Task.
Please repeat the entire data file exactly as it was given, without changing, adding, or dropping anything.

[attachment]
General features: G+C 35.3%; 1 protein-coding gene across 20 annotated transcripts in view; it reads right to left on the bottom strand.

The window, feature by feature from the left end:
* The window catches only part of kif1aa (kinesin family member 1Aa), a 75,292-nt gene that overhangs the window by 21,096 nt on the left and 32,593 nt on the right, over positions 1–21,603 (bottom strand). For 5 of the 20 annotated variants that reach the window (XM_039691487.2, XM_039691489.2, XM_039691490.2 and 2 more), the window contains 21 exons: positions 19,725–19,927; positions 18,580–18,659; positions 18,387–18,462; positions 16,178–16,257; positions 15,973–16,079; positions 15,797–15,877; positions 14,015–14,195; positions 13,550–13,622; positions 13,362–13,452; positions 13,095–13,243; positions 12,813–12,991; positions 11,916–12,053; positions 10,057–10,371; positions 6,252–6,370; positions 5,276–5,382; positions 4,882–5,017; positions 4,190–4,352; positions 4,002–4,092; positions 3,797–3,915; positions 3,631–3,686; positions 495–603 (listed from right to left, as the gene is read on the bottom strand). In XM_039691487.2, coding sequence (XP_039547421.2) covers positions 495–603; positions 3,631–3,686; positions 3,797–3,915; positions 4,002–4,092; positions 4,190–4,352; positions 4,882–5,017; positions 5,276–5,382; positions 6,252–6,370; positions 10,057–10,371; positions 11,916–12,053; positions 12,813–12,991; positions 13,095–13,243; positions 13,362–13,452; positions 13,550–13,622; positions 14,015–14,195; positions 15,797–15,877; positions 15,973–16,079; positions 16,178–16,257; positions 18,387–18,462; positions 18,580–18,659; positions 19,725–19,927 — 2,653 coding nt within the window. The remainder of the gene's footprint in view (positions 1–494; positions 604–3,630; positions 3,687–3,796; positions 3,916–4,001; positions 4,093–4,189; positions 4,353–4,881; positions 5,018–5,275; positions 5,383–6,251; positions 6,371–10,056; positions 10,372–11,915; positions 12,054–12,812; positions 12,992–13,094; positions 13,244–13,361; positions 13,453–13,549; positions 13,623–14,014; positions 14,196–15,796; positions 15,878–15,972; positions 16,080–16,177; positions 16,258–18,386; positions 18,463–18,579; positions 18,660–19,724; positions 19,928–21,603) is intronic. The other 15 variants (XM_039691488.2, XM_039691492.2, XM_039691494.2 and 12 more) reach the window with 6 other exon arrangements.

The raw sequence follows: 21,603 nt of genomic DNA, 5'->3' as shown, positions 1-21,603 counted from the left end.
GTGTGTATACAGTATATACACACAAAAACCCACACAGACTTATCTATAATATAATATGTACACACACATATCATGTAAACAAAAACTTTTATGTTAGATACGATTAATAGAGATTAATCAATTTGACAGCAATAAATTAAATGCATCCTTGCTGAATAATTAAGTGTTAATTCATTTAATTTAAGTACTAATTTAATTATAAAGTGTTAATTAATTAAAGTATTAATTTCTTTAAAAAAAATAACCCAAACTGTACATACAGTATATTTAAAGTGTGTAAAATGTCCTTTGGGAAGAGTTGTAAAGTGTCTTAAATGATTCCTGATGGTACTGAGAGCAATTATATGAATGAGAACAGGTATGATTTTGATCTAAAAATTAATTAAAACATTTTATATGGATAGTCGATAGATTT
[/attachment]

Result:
General features: G+C 35.3%; 1 protein-coding gene across 20 annotated transcripts in view; it reads right to left on the bottom strand.

The window, feature by feature from the left end:
* The window catches only part of kif1aa (kinesin family member 1Aa), a 75,292-nt gene that overhangs the window by 21,096 nt on the left and 32,593 nt on the right, over positions 1–21,603 (bottom strand). For 5 of the 20 annotated variants that reach the window (XM_039691487.2, XM_039691489.2, XM_039691490.2 and 2 more), the window contains 21 exons: positions 19,725–19,927; positions 18,580–18,659; positions 18,387–18,462; positions 16,178–16,257; positions 15,973–16,079; positions 15,797–15,877; positions 14,015–14,195; positions 13,550–13,622; positions 13,362–13,452; positions 13,095–13,243; positions 12,813–12,991; positions 11,916–12,053; positions 10,057–10,371; positions 6,252–6,370; positions 5,276–5,382; positions 4,882–5,017; positions 4,190–4,352; positions 4,002–4,092; positions 3,797–3,915; positions 3,631–3,686; positions 495–603 (listed from right to left, as the gene is read on the bottom strand). In XM_039691487.2, coding sequence (XP_039547421.2) covers positions 495–603; positions 3,631–3,686; positions 3,797–3,915; positions 4,002–4,092; positions 4,190–4,352; positions 4,882–5,017; positions 5,276–5,382; positions 6,252–6,370; positions 10,057–10,371; positions 11,916–12,053; positions 12,813–12,991; positions 13,095–13,243; positions 13,362–13,452; positions 13,550–13,622; positions 14,015–14,195; positions 15,797–15,877; positions 15,973–16,079; positions 16,178–16,257; positions 18,387–18,462; positions 18,580–18,659; positions 19,725–19,927 — 2,653 coding nt within the window. The remainder of the gene's footprint in view (positions 1–494; positions 604–3,630; positions 3,687–3,796; positions 3,916–4,001; positions 4,093–4,189; positions 4,353–4,881; positions 5,018–5,275; positions 5,383–6,251; positions 6,371–10,056; positions 10,372–11,915; positions 12,054–12,812; positions 12,992–13,094; positions 13,244–13,361; positions 13,453–13,549; positions 13,623–14,014; positions 14,196–15,796; positions 15,878–15,972; positions 16,080–16,177; positions 16,258–18,386; positions 18,463–18,579; positions 18,660–19,724; positions 19,928–21,603) is intronic. The other 15 variants (XM_039691488.2, XM_039691492.2, XM_039691494.2 and 12 more) reach the window with 6 other exon arrangements.

The raw sequence follows: 21,603 nt of genomic DNA, 5'->3' as shown, positions 1-21,603 counted from the left end.
GTGTGTATACAGTATATACACACAAAAACCCACACAGACTTATCTATAATATAATATGTACACACACATATCATGTAAACAAAAACTTTTATGTTAGATACGATTAATAGAGATTAATCAATTTGACAGCAATAAATTAAATGCATCCTTGCTGAATAATTAAGTGTTAATTCATTTAATTTAAGTACTAATTTAATTATAAAGTGTTAATTAATTAAAGTATTAATTTCTTTAAAAAAAATAACCCAAACTGTACATACAGTATATTTAAAGTGTGTAAAATGTCCTTTGGGAAGAGTTGTAAAGTGTCTTAAATGATTCCTGATGGTACTGAGAGCAATTATATGAATGAGAACAGGTATGATTTTGATCTAAAAATTAATTAAAACATTTTATATGGATAGTCGATAGATTT